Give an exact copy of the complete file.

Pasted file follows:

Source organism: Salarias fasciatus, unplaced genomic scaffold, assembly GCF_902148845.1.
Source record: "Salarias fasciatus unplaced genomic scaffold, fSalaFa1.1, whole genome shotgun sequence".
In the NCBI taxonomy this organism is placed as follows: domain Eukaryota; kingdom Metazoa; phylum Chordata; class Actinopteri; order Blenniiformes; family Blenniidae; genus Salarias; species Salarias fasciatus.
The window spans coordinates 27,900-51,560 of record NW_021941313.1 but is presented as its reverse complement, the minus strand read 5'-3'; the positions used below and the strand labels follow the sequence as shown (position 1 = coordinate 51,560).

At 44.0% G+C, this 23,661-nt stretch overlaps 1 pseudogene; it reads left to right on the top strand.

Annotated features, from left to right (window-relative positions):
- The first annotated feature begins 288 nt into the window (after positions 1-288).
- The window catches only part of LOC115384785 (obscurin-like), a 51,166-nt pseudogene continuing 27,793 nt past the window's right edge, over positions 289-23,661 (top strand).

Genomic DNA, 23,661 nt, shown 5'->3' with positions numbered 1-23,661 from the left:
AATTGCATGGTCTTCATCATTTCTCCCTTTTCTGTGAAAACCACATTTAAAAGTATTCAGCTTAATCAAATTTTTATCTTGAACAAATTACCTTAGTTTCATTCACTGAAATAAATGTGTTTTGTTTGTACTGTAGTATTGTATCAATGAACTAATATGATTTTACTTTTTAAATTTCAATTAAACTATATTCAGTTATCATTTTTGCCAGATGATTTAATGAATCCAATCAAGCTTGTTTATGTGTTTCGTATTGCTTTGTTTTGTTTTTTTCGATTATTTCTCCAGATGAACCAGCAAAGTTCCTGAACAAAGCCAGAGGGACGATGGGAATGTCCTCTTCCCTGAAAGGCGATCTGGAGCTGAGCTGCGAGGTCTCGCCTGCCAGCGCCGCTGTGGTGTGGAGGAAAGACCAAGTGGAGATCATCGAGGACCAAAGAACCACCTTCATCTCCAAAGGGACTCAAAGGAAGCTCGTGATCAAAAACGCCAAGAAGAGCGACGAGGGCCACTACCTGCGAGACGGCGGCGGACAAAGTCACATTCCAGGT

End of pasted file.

Source organism: Salarias fasciatus, unplaced genomic scaffold, assembly GCF_902148845.1.
Source record: "Salarias fasciatus unplaced genomic scaffold, fSalaFa1.1, whole genome shotgun sequence".
In the NCBI taxonomy this organism is placed as follows: domain Eukaryota; kingdom Metazoa; phylum Chordata; class Actinopteri; order Blenniiformes; family Blenniidae; genus Salarias; species Salarias fasciatus.
The window spans coordinates 27,900-51,560 of record NW_021941313.1 but is presented as its reverse complement, the minus strand read 5'-3'; the positions used below and the strand labels follow the sequence as shown (position 1 = coordinate 51,560).

At 44.0% G+C, this 23,661-nt stretch overlaps 1 pseudogene; it reads left to right on the top strand.

Annotated features, from left to right (window-relative positions):
- The first annotated feature begins 288 nt into the window (after positions 1-288).
- The window catches only part of LOC115384785 (obscurin-like), a 51,166-nt pseudogene continuing 27,793 nt past the window's right edge, over positions 289-23,661 (top strand).

Genomic DNA, 23,661 nt, shown 5'->3' with positions numbered 1-23,661 from the left:
AATTGCATGGTCTTCATCATTTCTCCCTTTTCTGTGAAAACCACATTTAAAAGTATTCAGCTTAATCAAATTTTTATCTTGAACAAATTACCTTAGTTTCATTCACTGAAATAAATGTGTTTTGTTTGTACTGTAGTATTGTATCAATGAACTAATATGATTTTACTTTTTAAATTTCAATTAAACTATATTCAGTTATCATTTTTGCCAGATGATTTAATGAATCCAATCAAGCTTGTTTATGTGTTTCGTATTGCTTTGTTTTGTTTTTTTCGATTATTTCTCCAGATGAACCAGCAAAGTTCCTGAACAAAGCCAGAGGGACGATGGGAATGTCCTCTTCCCTGAAAGGCGATCTGGAGCTGAGCTGCGAGGTCTCGCCTGCCAGCGCCGCTGTGGTGTGGAGGAAAGACCAAGTGGAGATCATCGAGGACCAAAGAACCACCTTCATCTCCAAAGGGACTCAAAGGAAGCTCGTGATCAAAAACGCCAAGAAGAGCGACGAGGGCCACTACCTGCGAGACGGCGGCGGACAAAGTCACATTCCAGGT